New concept proposals have been revealed for the eastern part of The Oracle, comprising the former Debenhams and current cinema sites. The idea has been put forward for consultation, but here I explore whether we can really afford to be too demanding in our response.
What to do with your Debenhams is a shared national conundrum, with the various regional answers revealing much about the health of their respective high streets. Whilst we may huff and puff about “yet more flats”, this proposal results in only a small reduction in retail and leisure space. Compare this to Swindon’s plan, where the upper floors of their Debenhams are set to be converted into 900 personal storage lock-ups. Investors think central Reading is a place people want to live and to spend their time, but they think Swindon is somewhere for – and I quote – “individuals on the lookout for a place to store their clutter”. What a depressing fate for a town centre.
It’s critical we avoid a similar outcome – I did notice that this kind of so-called “urban logistics” was mooted as a possible use when the Broad Street Mall was recently advertised for sale. Hammerson, the owner of the Oracle hasn’t exactly had an easy time. According to their accounts, the value of the Oracle reduced by £173.5 million during 2020, and a further £37 million during 2021. Similar, or even larger losses were accrued on their other centres. They’ve sold many assets to offset their losses and you wouldn’t rule out a sale here should they encounter excess strife with their plans. And who would buy it? Unlikely a premium shopping centre operator. Maybe someone with no interest in retail and leisure at all…
In short, we need to give the developer a pretty free rein. I can hear the protestations as I type, but we’d do well to remember we’ve overplayed our hand before when it comes to curtailing developers. The council wanted the former SSE electric works on Vastern Road by the river to become a grand civic boulevard providing a prominent avenue from the station to the new footbridge over the Thames. A scheme was submitted for only part of the site, for a jumble of buildings – which in fairness most people think is quite well designed. But there was no beautiful wide walkway to Christchurch Bridge with line-of-sight to the station. So the council refused planning permission and then promptly lost at appeal, with the planning inspector reporting as follows:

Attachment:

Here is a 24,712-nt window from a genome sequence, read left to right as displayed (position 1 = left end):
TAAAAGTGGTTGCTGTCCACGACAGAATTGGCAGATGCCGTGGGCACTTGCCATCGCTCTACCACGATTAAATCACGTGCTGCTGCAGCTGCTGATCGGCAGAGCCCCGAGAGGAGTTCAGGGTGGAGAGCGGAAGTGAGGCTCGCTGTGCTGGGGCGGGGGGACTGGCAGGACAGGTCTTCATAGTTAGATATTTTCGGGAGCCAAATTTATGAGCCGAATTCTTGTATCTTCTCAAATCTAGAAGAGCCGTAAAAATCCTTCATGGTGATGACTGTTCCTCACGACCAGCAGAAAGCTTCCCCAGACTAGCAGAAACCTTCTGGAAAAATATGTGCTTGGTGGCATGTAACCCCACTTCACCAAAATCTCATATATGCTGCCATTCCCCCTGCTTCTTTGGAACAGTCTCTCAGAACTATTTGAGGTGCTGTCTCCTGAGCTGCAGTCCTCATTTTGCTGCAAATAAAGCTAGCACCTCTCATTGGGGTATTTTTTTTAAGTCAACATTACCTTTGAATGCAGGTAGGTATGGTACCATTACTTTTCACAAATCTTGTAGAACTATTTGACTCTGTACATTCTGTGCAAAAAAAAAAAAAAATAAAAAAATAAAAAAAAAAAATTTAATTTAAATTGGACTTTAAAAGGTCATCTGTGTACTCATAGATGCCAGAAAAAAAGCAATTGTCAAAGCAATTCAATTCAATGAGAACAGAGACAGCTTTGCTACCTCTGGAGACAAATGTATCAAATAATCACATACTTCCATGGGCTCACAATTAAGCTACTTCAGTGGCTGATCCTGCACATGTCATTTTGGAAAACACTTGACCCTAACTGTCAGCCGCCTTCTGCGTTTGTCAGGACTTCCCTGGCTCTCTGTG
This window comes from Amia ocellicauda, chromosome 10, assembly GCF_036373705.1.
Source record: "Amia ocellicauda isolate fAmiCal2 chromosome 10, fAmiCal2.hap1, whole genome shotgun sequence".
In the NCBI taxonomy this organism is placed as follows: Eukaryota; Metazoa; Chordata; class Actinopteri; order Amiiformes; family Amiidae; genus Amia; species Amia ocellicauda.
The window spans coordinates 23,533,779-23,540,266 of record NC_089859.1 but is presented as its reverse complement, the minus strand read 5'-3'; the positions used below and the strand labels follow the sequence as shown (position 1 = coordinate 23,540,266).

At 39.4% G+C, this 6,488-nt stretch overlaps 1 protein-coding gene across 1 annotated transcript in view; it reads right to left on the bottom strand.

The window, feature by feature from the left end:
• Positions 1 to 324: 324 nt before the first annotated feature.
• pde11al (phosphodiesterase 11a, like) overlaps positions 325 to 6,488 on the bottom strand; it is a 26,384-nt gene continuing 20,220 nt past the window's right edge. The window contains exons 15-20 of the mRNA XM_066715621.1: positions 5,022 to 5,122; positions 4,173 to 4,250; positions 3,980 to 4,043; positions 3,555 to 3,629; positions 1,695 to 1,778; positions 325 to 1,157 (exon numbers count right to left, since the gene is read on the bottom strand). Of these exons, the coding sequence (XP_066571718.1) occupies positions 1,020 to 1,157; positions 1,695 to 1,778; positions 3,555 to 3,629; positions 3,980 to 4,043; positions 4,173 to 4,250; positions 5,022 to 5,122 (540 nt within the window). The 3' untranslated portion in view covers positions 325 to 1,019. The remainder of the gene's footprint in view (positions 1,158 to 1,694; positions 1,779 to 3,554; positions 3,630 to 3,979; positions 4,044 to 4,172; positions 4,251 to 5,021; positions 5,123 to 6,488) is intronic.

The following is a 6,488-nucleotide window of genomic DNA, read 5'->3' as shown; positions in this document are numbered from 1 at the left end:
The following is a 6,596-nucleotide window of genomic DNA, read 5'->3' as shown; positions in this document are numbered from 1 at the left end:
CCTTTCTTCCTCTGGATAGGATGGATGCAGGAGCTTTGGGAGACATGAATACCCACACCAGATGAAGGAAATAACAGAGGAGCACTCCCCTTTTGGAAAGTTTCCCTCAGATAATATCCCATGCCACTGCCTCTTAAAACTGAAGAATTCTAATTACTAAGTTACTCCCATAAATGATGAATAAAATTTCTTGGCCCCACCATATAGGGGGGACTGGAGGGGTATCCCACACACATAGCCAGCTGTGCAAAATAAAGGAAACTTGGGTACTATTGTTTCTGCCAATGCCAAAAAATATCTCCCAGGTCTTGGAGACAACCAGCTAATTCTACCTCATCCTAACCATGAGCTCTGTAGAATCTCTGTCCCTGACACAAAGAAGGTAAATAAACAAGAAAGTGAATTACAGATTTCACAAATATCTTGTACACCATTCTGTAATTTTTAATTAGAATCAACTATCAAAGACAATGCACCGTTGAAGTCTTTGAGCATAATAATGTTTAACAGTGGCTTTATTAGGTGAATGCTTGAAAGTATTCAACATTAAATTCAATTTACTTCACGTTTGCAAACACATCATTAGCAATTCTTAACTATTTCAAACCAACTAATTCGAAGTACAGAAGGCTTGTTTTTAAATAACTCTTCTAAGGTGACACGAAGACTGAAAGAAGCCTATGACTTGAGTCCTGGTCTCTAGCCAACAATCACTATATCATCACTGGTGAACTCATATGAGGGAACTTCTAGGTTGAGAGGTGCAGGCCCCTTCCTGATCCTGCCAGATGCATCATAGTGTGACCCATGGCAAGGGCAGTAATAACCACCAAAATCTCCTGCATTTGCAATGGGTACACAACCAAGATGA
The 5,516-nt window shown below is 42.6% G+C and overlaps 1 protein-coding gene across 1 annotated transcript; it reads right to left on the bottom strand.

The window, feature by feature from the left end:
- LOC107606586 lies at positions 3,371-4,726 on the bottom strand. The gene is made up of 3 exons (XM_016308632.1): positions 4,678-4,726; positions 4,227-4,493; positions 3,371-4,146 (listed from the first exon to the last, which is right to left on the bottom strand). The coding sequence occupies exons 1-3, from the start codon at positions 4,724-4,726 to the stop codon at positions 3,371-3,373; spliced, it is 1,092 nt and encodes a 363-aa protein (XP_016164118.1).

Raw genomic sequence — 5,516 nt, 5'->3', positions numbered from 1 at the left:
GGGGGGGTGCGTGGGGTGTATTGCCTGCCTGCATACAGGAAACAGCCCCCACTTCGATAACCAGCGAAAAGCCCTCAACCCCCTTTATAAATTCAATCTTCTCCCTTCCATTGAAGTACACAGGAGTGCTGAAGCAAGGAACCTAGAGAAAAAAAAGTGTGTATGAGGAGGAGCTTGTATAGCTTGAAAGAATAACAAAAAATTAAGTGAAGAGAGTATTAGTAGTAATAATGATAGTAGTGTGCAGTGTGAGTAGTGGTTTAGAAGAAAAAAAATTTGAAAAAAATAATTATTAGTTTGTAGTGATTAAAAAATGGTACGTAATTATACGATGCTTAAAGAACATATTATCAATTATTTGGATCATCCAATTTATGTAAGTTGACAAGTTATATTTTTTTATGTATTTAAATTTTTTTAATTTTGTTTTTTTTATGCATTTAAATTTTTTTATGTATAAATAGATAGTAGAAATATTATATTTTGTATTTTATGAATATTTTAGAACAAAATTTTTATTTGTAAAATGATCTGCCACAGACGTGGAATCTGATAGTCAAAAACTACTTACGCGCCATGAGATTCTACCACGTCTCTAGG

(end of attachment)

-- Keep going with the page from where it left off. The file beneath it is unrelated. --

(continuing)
“In past discussions about the development of the site, owner SSE have indicated their intention that the entire site would be comprehensively redeveloped. Past feasibility studies illustrate various approaches… including retaining and encapsulating electricity transmission equipment below new buildings. Representations were made to the Council in 2017 and 2018 seeking to secure alterations to the emerging Local Plan. This related to a suggested extension of the tall building cluster to include the site and a request that the 10m riverside setback be relaxed to 5m. These representations indicated that such alterations would allow maximisation of potential riverside development, presumably by allowing taller buildings closer to the river. Further, the riverside frontage development would generate the high values required to support the relocation of the central electricity transformers, thereby opening up this part of the site for the desired central pedestrian/cycle link.Planning Appeal outcome report, which granted permission overruling the council’s refusal